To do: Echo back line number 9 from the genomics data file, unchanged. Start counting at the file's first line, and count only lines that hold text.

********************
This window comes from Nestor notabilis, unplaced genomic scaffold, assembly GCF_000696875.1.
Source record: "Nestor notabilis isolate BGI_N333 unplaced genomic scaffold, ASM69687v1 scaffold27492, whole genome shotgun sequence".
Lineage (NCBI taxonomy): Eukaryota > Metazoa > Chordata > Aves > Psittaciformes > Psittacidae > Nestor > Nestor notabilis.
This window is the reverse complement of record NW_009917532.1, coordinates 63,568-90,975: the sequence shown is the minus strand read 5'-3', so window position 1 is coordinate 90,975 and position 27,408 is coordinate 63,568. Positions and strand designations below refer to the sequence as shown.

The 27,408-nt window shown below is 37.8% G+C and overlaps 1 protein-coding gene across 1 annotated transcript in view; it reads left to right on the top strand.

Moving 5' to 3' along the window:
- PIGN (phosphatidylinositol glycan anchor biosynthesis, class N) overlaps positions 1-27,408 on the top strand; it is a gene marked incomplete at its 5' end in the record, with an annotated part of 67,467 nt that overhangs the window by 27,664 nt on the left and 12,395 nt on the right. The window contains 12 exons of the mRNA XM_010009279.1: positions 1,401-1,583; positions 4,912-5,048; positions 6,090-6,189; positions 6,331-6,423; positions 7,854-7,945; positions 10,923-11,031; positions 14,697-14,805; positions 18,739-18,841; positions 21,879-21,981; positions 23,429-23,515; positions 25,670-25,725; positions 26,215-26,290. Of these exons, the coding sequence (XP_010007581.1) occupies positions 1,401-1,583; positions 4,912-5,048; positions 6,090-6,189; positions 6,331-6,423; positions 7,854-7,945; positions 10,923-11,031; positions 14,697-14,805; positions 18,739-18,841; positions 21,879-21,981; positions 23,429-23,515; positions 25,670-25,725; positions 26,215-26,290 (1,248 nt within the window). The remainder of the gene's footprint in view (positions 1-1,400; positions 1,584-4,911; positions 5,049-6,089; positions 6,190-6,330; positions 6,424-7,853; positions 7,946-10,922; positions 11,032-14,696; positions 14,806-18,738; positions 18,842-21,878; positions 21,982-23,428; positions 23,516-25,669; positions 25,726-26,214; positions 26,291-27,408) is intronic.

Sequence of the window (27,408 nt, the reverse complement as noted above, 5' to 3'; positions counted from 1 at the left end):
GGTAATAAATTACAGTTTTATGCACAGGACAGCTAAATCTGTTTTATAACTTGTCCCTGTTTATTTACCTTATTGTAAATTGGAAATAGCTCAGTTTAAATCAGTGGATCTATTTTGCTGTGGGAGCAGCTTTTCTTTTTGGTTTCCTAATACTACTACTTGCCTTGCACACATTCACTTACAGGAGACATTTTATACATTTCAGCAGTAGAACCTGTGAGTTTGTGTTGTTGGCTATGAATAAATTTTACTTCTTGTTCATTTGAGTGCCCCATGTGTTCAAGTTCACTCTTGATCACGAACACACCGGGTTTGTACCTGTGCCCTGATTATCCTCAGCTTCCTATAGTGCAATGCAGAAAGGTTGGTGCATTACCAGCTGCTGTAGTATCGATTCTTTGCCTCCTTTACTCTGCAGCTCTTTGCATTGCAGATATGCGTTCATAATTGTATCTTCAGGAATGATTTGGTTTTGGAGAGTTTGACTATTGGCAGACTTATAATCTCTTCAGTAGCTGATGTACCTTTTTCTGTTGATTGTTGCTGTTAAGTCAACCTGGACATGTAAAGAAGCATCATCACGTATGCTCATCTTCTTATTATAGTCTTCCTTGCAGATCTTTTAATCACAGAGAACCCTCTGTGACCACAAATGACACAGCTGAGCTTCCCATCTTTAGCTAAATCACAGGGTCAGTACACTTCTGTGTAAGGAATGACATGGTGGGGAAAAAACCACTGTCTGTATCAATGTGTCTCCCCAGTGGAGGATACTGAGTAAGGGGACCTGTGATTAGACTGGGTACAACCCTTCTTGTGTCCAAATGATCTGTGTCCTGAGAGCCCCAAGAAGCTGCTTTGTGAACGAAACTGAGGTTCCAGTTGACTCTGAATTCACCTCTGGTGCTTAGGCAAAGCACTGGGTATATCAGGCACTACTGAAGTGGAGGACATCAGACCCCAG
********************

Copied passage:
GGTAATAAATTACAGTTTTATGCACAGGACAGCTAAATCTGTTTTATAACTTGTCCCTGTTTATTTACCTTATTGTAAATTGGAAATAGCTCAGTTTAAATCAGTGGATCTATTTTGCTGTGGGAGCAGCTTTTCTTTTTGGTTTCCTAATACTACTACTTGCCTTGCACACATTCACTTACAGGAGACATTTTATACATTTCAGCAGTAGAACCTGTGAGTTTGTGTTGTTGGCTATGAATAAATTTTACTTCTTGTTCATTTGAGTGCCCCATGTGTTCAAGTTCACTCTTGATCACGAACACACCGGGTTTGTACCTGTGCCCTGATTATCCTCAGCTTCCTATAGTGCAATGCAGAAAGGTTGGTGCATTACCAGCTGCTGTAGTATCGATTCTTTGCCTCCTTTACTCTGCAGCTCTTTGCATTGCAGATATGCGTTCATAATTGTATCTTCAGGAATGATTTGGTTTTGGAGAGTTTGACTATTGGCAGACTTATAATCTCTTCAGTAGCTGATGTACCTTTTTCTGTTGATTGTTGCTGTTAAGTCAACCTGGACATGTAAAGAAGCATCATCACGTATGCTCATCTTCTTATTATAGTCTTCCTTGCAGATCTTTTAATCACAGAGAACCCTCTGTGACCACAAATGACACAGCTGAGCTTCCCATCTTTAGCTAAATCACAGGGTCAGTACACTTCTGTGTAAGGAATGACATGGTGGGGAAAAAACCACTGTCTGTATCAATGTGTCTCCCCAGTGGAGGATACTGAGTAAGGGGACCTGTGATTAGACTGGGTACAACCCTTCTTGTGTCCAAATGATCTGTGTCCTGAGAGCCCCAAGAAGCTGCTTTGTGAACGAAACTGAGGTTCCAGTTGACTCTGAATTCACCTCTGGTGCTTAGGCAAAGCACTGGGTATATCAGGCACTACTGAAGTGGAGGACATCAGACCCCAG